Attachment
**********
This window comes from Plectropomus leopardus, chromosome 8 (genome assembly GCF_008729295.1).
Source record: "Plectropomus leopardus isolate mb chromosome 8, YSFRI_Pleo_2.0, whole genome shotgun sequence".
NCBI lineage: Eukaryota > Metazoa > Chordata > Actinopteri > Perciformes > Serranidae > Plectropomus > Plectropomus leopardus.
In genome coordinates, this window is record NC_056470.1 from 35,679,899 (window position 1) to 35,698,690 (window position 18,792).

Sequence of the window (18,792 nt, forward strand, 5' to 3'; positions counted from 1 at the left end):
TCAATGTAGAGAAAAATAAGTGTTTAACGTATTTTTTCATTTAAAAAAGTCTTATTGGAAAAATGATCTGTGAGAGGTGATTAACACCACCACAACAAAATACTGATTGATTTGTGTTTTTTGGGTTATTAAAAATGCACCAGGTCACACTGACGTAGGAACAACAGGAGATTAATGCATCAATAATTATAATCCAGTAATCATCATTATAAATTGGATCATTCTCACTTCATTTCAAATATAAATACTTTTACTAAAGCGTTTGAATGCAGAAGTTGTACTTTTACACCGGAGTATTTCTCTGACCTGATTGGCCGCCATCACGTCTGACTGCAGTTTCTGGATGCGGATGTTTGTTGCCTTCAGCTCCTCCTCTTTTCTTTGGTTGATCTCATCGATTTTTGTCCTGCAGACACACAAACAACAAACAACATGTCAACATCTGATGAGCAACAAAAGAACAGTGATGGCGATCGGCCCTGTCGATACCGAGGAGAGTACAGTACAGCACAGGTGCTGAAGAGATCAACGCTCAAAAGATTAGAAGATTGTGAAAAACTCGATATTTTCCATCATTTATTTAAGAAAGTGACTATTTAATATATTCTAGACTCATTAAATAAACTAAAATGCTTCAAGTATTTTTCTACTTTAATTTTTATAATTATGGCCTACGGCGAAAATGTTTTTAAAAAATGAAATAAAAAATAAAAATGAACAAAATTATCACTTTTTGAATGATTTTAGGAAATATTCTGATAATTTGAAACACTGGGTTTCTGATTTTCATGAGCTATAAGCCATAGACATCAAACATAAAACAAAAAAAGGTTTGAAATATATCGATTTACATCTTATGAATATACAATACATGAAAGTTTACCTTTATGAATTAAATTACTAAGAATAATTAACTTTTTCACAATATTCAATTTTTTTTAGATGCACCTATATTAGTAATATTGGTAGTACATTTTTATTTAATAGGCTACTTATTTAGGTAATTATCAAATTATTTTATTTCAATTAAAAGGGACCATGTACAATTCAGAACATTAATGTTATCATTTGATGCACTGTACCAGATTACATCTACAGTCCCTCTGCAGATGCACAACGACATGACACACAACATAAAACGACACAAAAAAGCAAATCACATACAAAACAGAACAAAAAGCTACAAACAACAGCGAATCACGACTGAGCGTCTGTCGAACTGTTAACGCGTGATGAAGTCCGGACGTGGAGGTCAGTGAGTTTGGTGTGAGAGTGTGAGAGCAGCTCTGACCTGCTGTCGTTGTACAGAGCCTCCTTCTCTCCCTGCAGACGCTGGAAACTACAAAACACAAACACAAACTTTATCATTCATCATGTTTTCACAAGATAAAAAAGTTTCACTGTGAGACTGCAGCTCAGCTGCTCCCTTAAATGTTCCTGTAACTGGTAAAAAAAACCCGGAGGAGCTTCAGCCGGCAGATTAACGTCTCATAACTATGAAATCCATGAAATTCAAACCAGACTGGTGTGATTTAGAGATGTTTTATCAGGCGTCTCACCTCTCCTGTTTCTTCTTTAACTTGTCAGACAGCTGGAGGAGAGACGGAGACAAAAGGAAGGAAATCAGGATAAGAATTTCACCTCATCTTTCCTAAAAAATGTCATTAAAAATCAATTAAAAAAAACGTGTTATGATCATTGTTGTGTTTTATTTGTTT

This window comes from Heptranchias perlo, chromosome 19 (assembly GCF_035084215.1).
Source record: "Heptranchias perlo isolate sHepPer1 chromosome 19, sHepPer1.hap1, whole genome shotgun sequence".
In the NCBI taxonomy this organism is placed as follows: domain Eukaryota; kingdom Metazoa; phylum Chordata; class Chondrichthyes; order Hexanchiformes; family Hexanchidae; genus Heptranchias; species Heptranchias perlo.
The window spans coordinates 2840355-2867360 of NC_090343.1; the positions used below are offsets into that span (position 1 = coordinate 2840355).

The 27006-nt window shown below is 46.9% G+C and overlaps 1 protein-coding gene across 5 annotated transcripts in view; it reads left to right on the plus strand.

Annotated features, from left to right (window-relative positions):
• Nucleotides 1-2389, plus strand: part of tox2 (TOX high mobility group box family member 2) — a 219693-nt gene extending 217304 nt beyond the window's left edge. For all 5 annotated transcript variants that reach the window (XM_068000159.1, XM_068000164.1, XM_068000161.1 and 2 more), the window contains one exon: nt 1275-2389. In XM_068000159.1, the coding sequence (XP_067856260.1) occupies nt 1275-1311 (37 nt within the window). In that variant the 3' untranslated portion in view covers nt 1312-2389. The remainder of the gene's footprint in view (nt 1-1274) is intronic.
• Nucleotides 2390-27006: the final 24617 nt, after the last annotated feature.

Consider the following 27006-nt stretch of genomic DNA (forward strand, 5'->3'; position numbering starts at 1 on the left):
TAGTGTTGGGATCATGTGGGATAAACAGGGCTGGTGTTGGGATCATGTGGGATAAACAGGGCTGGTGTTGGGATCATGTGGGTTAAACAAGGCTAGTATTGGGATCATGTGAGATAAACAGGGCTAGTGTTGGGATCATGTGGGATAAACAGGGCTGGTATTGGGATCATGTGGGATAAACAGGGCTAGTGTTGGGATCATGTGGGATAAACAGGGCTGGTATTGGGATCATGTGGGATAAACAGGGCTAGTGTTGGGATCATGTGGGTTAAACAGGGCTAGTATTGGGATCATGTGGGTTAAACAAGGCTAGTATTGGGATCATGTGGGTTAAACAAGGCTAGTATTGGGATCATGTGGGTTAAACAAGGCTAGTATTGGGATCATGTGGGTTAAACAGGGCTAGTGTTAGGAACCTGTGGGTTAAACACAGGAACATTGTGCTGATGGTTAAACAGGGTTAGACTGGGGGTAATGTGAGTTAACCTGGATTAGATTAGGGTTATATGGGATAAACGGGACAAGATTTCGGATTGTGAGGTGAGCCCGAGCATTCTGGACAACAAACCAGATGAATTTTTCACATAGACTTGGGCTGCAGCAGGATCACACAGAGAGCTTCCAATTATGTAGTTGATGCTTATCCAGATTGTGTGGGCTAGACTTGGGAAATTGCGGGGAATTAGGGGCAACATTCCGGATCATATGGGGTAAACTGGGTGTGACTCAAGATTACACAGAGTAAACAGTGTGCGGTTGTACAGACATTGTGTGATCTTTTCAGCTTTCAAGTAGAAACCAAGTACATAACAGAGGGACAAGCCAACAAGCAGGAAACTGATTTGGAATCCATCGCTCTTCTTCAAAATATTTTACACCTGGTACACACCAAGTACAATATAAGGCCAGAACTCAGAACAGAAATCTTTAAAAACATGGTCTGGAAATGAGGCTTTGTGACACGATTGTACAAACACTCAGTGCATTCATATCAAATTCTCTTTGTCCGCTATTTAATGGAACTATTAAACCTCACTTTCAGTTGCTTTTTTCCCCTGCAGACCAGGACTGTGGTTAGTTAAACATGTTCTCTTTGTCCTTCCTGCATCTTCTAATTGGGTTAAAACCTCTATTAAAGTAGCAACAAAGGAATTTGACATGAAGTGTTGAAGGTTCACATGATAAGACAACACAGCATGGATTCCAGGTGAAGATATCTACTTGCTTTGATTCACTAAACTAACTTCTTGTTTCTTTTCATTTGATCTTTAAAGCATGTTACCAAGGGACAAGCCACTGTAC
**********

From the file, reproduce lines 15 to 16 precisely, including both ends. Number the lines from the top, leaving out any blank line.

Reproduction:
Consider the following 27006-nt stretch of genomic DNA (forward strand, 5'->3'; position numbering starts at 1 on the left):
TAGTGTTGGGATCATGTGGGATAAACAGGGCTGGTGTTGGGATCATGTGGGATAAACAGGGCTGGTGTTGGGATCATGTGGGTTAAACAAGGCTAGTATTGGGATCATGTGAGATAAACAGGGCTAGTGTTGGGATCATGTGGGATAAACAGGGCTGGTATTGGGATCATGTGGGATAAACAGGGCTAGTGTTGGGATCATGTGGGATAAACAGGGCTGGTATTGGGATCATGTGGGATAAACAGGGCTAGTGTTGGGATCATGTGGGTTAAACAGGGCTAGTATTGGGATCATGTGGGTTAAACAAGGCTAGTATTGGGATCATGTGGGTTAAACAAGGCTAGTATTGGGATCATGTGGGTTAAACAAGGCTAGTATTGGGATCATGTGGGTTAAACAGGGCTAGTGTTAGGAACCTGTGGGTTAAACACAGGAACATTGTGCTGATGGTTAAACAGGGTTAGACTGGGGGTAATGTGAGTTAACCTGGATTAGATTAGGGTTATATGGGATAAACGGGACAAGATTTCGGATTGTGAGGTGAGCCCGAGCATTCTGGACAACAAACCAGATGAATTTTTCACATAGACTTGGGCTGCAGCAGGATCACACAGAGAGCTTCCAATTATGTAGTTGATGCTTATCCAGATTGTGTGGGCTAGACTTGGGAAATTGCGGGGAATTAGGGGCAACATTCCGGATCATATGGGGTAAACTGGGTGTGACTCAAGATTACACAGAGTAAACAGTGTGCGGTTGTACAGACATTGTGTGATCTTTTCAGCTTTCAAGTAGAAACCAAGTACATAACAGAGGGACAAGCCAACAAGCAGGAAACTGATTTGGAATCCATCGCTCTTCTTCAAAATATTTTACACCTGGTACACACCAAGTACAATATAAGGCCAGAACTCAGAACAGAAATCTTTAAAAACATGGTCTGGAAATGAGGCTTTGTGACACGATTGTACAAACACTCAGTGCATTCATATCAAATTCTCTTTGTCCGCTATTTAATGGAACTATTAAACCTCACTTTCAGTTGCTTTTTTCCCCTGCAGACCAGGACTGTGGTTAGTTAAACATGTTCTCTTTGTCCTTCCTGCATCTTCTAATTGGGTTAAAACCTCTATTAAAGTAGCAACAAAGGAATTTGACATGAAGTGTTGAAGGTTCACATGATAAGACAACACAGCATGGATTCCAGGTGAAGATATCTACTTGCTTTGATTCACTAAACTAACTTCTTGTTTCTTTTCATTTGATCTTTAAAGCATGTTACCAAGGGACAAGCCACTGTAC